William Shakespeare – Twelfth Night (ctd.)

In Olivia’s home, Maria brings a gown and a fake beard in order to dress up Feste as a clergyman Sir Topas, who has come to bring Malvolio spiritual comfort. Malvolio is now locked up in a dark room. Feste as Topas enters an absurd dialogue with him – he does a version of “gaslighting” and when Malvolio complains the room is dark, he claims it’s as light as ebony. Malvolio asks Topas to test his sanity by asking him any question. Feste asks him about Pythagoras’ views on wildfowl and Malvolio answers correctly that Pythagoras believed that human souls can enter animals’ bodies after death. When Feste asks Malvolio about his view on the matter, Malvolio answers that he disagrees with it since he considers human soul too noble. Feste threatens that he is going to keep Malvolio in prison until he holds Pythagoras’ views and pretends to leave. Maria observes correctly that the whole dress-up was unnecessary since Malvolio can’t see Feste. I wonder whether it’s a palimpsest of the older version, or whether Shakespeare was afraid his audience would not have got the point of the whole scene if Feste had done just voice impersonation. Toby tells Feste now to speak with Malvolio as Feste and let him know about the outcome; he would like to end the whole charade because he is in Olivia’s bad books and does not want to risk it any further. He leaves with Maria. Feste now in his normal voice starts to sing and Malvolio, identifying him, begs him to bring some ink and paper so that he could write a letter to Olivia. Feste now pretends to be returning Topas, scolding Feste for talking with the madman. I’m sure it was a great opportunity for the actor to show off. Finally “Topas leaves” and Feste promises to bring Malvolio what he wants. Malvolio promises him great rewards.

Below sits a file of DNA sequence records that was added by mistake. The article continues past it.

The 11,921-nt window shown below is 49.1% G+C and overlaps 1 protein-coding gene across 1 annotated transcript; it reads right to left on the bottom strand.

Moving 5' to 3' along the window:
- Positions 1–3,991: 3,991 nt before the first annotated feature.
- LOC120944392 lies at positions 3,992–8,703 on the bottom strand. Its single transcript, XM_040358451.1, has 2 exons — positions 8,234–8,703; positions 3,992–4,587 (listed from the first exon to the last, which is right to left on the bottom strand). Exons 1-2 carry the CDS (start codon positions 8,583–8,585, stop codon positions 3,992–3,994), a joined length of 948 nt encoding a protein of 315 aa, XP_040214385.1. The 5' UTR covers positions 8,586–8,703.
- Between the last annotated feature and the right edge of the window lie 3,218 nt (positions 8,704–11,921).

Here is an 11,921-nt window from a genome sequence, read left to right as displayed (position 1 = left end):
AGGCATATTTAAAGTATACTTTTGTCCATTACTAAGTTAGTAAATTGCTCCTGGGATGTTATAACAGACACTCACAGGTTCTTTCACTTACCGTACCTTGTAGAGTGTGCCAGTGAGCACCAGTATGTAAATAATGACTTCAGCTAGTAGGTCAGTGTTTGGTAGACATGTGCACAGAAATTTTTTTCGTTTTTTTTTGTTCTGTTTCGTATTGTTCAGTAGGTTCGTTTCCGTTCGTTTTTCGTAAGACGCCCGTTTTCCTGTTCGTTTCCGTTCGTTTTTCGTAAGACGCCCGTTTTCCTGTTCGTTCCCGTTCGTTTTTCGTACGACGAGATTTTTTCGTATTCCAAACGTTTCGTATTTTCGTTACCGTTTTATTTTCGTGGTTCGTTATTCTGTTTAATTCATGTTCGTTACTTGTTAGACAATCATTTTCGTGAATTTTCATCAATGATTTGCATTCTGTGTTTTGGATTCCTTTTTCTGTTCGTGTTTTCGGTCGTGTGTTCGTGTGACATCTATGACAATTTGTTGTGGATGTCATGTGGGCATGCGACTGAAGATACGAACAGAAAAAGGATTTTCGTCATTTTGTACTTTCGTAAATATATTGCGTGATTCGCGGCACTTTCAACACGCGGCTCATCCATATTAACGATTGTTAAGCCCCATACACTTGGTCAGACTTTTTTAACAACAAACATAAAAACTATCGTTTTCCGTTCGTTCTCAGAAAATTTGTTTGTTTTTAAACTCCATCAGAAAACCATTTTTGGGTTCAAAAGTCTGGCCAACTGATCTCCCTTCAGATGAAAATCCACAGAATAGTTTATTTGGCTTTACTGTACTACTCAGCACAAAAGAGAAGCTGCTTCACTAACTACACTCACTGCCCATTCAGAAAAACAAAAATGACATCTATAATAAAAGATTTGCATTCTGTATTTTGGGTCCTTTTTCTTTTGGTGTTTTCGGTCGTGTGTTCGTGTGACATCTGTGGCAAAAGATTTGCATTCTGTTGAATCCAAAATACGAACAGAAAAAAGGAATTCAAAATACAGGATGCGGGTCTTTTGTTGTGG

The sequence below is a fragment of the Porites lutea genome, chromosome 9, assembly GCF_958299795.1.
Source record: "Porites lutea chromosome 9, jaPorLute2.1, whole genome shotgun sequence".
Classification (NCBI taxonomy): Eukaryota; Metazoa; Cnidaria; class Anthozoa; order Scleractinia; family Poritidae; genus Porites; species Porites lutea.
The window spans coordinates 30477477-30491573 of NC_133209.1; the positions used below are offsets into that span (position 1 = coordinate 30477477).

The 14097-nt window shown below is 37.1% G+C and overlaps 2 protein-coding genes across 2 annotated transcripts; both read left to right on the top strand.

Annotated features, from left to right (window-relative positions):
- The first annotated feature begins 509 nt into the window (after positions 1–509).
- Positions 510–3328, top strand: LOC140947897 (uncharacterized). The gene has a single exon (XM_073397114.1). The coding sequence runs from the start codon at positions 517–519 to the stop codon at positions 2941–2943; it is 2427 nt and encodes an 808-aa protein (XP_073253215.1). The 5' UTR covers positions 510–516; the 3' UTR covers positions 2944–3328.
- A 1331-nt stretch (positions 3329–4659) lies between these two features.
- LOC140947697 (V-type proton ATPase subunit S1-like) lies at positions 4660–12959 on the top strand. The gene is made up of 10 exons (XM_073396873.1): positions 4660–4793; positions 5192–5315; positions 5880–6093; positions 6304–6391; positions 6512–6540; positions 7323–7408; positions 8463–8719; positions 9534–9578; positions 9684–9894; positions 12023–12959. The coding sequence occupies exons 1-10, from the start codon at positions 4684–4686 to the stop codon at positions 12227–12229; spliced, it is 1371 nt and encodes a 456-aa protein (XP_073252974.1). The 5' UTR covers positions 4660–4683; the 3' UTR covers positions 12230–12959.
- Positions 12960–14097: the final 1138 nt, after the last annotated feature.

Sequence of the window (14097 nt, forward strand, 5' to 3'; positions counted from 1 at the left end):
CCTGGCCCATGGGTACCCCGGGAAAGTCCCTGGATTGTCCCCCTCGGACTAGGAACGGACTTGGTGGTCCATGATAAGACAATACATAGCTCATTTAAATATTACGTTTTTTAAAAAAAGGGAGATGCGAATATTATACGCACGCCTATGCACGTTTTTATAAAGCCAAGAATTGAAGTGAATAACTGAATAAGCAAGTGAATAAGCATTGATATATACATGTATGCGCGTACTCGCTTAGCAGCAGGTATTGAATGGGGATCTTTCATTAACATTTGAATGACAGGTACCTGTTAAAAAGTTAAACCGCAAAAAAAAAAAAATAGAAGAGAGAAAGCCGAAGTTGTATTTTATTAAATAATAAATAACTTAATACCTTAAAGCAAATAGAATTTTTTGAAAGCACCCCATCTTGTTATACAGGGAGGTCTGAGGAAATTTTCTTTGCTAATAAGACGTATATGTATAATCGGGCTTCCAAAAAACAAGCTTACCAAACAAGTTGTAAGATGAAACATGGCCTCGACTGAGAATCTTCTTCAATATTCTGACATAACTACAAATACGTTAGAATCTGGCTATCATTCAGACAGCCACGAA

Leave a Reply

Fill in your details below or click an icon to log in:

WordPress.com Logo

You are commenting using your WordPress.com account. Log Out /  Change )

Google+ photo

You are commenting using your Google+ account. Log Out /  Change )

Twitter picture

You are commenting using your Twitter account. Log Out /  Change )

Facebook photo

You are commenting using your Facebook account. Log Out /  Change )


Connecting to %s